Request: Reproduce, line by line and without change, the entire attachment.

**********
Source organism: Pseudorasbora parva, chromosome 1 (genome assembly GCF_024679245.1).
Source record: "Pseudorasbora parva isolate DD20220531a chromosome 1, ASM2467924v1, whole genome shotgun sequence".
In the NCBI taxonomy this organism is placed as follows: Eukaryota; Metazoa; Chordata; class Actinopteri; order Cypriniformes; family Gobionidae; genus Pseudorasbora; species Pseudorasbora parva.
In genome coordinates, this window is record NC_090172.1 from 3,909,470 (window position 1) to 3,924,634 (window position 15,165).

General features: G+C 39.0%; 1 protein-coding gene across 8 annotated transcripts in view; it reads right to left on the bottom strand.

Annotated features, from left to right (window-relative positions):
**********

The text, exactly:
Source organism: Pseudorasbora parva, chromosome 1 (genome assembly GCF_024679245.1).
Source record: "Pseudorasbora parva isolate DD20220531a chromosome 1, ASM2467924v1, whole genome shotgun sequence".
In the NCBI taxonomy this organism is placed as follows: Eukaryota; Metazoa; Chordata; class Actinopteri; order Cypriniformes; family Gobionidae; genus Pseudorasbora; species Pseudorasbora parva.
In genome coordinates, this window is record NC_090172.1 from 3,909,470 (window position 1) to 3,924,634 (window position 15,165).

General features: G+C 39.0%; 1 protein-coding gene across 8 annotated transcripts in view; it reads right to left on the bottom strand.

Annotated features, from left to right (window-relative positions):